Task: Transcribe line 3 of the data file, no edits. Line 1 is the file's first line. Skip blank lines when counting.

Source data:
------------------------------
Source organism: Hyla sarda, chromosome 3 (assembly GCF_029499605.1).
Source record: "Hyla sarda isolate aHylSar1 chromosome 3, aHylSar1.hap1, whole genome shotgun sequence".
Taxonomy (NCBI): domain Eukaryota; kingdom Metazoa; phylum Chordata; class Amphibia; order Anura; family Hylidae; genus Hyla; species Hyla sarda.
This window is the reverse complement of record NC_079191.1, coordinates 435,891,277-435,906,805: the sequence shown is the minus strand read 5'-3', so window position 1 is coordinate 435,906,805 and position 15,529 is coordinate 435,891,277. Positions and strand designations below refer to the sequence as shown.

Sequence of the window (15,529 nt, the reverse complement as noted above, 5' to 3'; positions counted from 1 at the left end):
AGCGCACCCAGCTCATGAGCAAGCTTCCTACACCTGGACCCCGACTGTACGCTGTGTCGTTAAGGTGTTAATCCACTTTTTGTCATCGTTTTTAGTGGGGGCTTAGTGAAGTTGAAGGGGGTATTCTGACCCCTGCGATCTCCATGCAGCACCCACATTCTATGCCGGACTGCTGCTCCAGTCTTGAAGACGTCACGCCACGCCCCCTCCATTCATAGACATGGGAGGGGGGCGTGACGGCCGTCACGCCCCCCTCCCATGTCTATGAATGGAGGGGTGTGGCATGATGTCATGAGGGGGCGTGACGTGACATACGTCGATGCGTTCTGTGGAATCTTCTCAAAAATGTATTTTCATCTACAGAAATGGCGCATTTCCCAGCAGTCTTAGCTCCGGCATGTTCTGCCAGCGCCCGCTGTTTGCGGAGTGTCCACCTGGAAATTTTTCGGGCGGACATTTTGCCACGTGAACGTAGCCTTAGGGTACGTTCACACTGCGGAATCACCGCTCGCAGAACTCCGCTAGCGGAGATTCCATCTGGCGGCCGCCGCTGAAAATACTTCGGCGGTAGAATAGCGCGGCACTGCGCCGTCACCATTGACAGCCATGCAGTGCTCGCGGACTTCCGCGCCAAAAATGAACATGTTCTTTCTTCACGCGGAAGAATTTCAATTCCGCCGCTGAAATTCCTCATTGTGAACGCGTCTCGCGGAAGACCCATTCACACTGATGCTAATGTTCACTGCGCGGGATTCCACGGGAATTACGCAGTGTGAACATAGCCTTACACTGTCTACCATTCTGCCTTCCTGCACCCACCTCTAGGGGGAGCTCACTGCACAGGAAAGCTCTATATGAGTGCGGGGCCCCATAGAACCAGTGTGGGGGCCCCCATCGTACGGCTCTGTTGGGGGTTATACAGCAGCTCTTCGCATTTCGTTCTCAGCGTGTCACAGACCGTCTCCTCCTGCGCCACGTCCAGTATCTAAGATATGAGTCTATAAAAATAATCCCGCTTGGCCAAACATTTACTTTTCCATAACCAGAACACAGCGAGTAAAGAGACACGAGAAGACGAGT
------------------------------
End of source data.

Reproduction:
Taxonomy (NCBI): domain Eukaryota; kingdom Metazoa; phylum Chordata; class Amphibia; order Anura; family Hylidae; genus Hyla; species Hyla sarda.